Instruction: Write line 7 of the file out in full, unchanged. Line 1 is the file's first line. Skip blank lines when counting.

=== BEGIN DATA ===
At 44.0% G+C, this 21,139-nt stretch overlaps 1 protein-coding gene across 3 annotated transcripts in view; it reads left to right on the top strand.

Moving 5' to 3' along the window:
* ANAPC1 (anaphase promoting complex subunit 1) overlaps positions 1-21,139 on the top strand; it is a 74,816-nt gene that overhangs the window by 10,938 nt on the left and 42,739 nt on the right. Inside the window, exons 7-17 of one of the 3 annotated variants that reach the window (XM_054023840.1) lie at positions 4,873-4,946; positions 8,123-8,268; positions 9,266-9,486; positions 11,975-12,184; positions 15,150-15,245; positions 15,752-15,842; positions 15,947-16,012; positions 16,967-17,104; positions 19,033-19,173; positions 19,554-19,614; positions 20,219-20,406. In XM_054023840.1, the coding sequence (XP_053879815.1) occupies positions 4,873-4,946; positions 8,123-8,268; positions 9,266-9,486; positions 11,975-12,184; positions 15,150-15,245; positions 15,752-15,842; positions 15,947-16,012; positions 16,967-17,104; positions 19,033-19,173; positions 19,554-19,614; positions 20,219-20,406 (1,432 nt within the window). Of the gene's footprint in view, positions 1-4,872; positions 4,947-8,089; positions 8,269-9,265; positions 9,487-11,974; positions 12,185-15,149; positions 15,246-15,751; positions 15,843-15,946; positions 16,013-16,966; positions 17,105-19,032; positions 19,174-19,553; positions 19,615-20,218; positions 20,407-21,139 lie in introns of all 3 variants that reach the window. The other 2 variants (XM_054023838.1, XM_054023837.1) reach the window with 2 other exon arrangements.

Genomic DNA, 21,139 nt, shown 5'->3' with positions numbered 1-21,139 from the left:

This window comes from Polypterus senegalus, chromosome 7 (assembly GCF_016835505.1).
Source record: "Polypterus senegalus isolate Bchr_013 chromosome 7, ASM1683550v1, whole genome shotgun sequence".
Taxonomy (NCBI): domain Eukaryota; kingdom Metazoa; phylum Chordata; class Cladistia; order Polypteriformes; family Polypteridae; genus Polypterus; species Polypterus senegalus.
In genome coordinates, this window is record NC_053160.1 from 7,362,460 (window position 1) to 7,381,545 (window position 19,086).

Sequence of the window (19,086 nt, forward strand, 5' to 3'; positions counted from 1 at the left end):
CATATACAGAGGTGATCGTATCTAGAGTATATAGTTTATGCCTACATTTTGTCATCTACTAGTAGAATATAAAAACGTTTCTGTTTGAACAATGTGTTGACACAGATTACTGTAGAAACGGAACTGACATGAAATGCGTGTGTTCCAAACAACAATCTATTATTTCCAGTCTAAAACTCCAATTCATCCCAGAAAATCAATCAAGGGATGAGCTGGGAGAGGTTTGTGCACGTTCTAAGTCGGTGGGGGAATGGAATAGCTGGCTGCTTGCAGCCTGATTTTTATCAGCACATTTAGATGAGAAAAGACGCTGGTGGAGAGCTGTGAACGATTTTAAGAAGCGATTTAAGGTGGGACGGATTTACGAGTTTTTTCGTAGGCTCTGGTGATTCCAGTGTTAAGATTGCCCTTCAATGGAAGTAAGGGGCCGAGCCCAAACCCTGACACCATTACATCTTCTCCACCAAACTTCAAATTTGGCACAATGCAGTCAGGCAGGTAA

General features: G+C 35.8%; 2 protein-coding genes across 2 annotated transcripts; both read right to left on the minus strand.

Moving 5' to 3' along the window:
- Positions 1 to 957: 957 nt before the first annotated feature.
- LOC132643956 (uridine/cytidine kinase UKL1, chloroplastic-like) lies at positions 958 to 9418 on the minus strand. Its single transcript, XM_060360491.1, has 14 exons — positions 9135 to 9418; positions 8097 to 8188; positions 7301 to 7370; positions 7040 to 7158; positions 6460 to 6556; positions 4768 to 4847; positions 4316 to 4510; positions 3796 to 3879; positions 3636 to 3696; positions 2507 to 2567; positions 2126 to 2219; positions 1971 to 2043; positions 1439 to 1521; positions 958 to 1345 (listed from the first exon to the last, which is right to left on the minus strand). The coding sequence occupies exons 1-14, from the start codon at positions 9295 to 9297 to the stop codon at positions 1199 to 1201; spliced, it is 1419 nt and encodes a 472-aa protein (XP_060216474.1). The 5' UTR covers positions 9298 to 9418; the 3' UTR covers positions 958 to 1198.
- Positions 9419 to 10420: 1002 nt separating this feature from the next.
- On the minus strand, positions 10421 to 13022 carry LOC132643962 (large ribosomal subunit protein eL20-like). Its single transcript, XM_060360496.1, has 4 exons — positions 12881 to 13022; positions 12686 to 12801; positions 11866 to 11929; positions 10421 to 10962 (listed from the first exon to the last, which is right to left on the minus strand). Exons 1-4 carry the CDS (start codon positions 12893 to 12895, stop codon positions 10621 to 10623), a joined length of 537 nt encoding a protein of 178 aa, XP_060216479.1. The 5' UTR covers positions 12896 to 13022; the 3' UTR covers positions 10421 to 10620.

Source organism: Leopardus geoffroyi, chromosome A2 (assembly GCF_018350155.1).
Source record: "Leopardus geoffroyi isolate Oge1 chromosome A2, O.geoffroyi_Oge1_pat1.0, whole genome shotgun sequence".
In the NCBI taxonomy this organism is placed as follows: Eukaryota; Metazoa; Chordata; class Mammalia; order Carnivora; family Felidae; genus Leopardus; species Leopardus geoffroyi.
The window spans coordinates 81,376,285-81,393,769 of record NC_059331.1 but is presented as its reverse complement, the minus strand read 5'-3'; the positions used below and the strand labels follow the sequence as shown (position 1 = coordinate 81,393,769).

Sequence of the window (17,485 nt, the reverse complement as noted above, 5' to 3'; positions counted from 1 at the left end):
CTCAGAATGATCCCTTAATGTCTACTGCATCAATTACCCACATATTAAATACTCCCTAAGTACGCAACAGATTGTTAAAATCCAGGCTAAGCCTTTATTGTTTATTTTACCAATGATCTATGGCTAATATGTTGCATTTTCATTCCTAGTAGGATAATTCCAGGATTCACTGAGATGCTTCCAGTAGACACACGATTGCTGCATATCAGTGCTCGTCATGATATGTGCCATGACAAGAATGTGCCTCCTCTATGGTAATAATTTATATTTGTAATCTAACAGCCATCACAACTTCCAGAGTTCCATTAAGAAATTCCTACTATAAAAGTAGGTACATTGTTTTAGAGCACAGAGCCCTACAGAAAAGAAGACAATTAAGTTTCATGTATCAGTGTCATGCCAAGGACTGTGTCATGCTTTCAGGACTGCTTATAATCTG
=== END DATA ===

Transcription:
Taxonomy (NCBI): domain Eukaryota; kingdom Metazoa; phylum Chordata; class Cladistia; order Polypteriformes; family Polypteridae; genus Polypterus; species Polypterus senegalus.